The climate community has worked for more than two decades to establish a scientific consensus on human-caused climate change, prematurely elevating a hypothesis to a ruling theory. The IPCC’s consensus-seeking process and its links to the UNFCCC emissions reduction policies have had the unintended consequence of hyper-politicizing the science and introducing bias into both the science and related decision making processes. The result of this simplified framing of a wicked problem is that we lack the kinds of information to more broadly understand climate variability and societal vulnerabilities. The politicization of climate science has contaminated academic climate research and the institutions that support climate research, so that individual scientists and institutions have become activists and advocates for emissions reductions policies. Scientists with a perspective that is not consistent with the consensus are at best marginalized (difficult to obtain funding and get papers published by ‘gatekeeping’ journal editors) or at worst ostracized by labels of ‘denier’ or ‘heretic.’

Policymakers bear the responsibility of the mandate that they give to panels of scientific experts. In the case of climate change, the UNFCCC demanded of the IPCC too much precision where complexity, chaos, disagreement and the level current understanding resists such precision. Asking scientists to provide simple policy-ready answers for complex matters results in an impossible situation for scientists and misleading outcomes for policy makers. Unless policy makers want experts to confirm their preconceived bias, then expert panels should handle controversies and uncertainties by assessing what we know, what we don’t know, and where the major uncertainties lie….

War on Science
With the advent of the Trump administration, concerns about ‘war on science’ have become elevated, with a planned March for Science on 22 April 2017. Why are scientists marching? The scientists’ big concern is ‘silencing of facts’. This concern apparently derives from their desire to have their negotiated ‘facts’ – such as the IPCC consensus on climate change – dictate public policy. These scientists also fear funding cuts and challenges to the academic scientific community and the elite institutions that support it.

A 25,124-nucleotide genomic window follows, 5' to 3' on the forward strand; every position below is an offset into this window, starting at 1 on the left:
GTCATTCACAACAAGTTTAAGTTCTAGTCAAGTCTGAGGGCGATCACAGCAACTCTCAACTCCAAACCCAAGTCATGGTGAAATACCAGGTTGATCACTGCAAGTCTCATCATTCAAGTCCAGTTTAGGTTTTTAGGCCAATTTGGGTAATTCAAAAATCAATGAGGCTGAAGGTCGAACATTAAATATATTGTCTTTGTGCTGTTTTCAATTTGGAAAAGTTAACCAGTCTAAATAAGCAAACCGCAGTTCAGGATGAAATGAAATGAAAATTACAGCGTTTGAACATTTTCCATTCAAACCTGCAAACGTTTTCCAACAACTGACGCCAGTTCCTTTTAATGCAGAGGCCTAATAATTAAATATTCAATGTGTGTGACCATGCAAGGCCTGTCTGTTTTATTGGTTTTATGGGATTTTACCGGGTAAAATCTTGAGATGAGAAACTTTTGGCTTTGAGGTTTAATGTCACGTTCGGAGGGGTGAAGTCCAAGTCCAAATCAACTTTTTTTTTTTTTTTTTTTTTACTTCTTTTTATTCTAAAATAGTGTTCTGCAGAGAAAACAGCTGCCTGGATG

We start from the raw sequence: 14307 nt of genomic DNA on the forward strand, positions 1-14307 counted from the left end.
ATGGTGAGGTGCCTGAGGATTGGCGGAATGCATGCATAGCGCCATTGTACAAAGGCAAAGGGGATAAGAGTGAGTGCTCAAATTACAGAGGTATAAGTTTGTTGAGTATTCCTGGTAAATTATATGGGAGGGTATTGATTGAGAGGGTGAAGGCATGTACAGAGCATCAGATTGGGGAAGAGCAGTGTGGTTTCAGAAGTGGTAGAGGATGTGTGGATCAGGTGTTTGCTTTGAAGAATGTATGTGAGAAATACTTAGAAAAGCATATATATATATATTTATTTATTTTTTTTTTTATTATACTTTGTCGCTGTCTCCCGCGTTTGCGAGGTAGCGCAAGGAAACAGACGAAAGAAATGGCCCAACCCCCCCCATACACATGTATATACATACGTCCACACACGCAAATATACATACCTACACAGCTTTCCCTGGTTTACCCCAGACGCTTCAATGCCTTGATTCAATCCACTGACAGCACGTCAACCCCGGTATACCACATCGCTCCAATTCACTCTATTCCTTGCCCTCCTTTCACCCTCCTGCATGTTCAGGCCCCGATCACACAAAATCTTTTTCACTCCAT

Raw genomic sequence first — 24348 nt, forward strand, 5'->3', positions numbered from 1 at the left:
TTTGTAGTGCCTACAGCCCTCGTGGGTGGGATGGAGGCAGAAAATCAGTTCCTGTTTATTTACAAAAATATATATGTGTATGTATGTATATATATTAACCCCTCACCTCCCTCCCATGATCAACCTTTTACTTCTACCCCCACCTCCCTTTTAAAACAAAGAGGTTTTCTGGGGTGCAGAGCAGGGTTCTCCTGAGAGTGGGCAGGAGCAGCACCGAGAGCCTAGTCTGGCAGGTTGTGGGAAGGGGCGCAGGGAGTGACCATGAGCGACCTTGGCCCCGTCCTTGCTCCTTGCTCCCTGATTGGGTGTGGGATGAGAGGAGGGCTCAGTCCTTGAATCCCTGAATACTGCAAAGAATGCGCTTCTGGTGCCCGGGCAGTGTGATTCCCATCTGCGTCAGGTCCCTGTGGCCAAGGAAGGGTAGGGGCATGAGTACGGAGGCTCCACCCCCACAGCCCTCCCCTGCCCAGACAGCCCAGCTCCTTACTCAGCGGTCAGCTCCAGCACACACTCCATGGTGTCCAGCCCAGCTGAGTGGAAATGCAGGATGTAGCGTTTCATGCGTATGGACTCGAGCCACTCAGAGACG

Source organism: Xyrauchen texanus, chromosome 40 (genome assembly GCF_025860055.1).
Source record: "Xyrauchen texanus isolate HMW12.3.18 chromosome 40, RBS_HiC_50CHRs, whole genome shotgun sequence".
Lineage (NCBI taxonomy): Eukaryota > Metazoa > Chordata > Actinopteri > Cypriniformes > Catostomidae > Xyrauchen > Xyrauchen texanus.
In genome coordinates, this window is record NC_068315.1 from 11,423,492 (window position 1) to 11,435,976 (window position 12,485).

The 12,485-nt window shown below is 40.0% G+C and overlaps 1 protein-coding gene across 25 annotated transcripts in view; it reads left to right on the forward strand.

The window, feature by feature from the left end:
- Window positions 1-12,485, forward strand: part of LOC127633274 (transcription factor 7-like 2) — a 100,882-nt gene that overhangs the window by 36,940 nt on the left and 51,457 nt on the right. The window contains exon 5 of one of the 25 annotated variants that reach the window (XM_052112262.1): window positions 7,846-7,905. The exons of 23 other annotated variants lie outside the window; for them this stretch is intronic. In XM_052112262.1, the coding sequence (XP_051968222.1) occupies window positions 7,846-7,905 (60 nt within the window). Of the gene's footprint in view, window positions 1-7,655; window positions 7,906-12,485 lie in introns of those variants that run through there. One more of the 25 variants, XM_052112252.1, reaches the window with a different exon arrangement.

The ‘war on science’ that I am most concerned about is the war from within science – scientists and the organizations that support science who are playing power politics with their expertise and passing off their naïve notions of risk and political opinions as science. When the IPCC consensus is challenged or the authority of climate science in determining energy policy is questioned, these activist scientists and organizations call the questioners ‘deniers’ and claim ‘war on science.’ These activist scientists seem less concerned with the integrity of the scientific process than they are about their privileged position and influence in the public debate about climate and energy policy. They do not argue or debate the science – rather, they denigrate scientists who disagree with them. These activist scientists and organizations are perverting the political process and attempting to inoculate climate science from scrutiny – this is the real war on science.

Half Baked Articles – by Arthur Dent

I’ve asked Barry York, publisher of this blog, to provide a halfbaked tag to assign to this article and future articles from me.

Otherwise I would need to keep explaining in each article that I’m just bloviating like other bloggers and not presenting a careful analysis or even a view that I undertake to defend and explain in comments.

I assume that comments in a discussion forum are understood to be informal, similar to conversation, so I have felt less inhibited about just quickly typing them into a comments box. But I resent the fact that people write so much more than they have reason to, given what they have read and actually thought about, so I don’t like just bloviating.

At the start of “Notes on Trump” I warned:

“Even if I had a deep understanding of US and world politics and economics I could not hope to figure out what’s happening at the moment. We are at an important turning point in multiple processes, many of them dependent on unknowable contingencies.”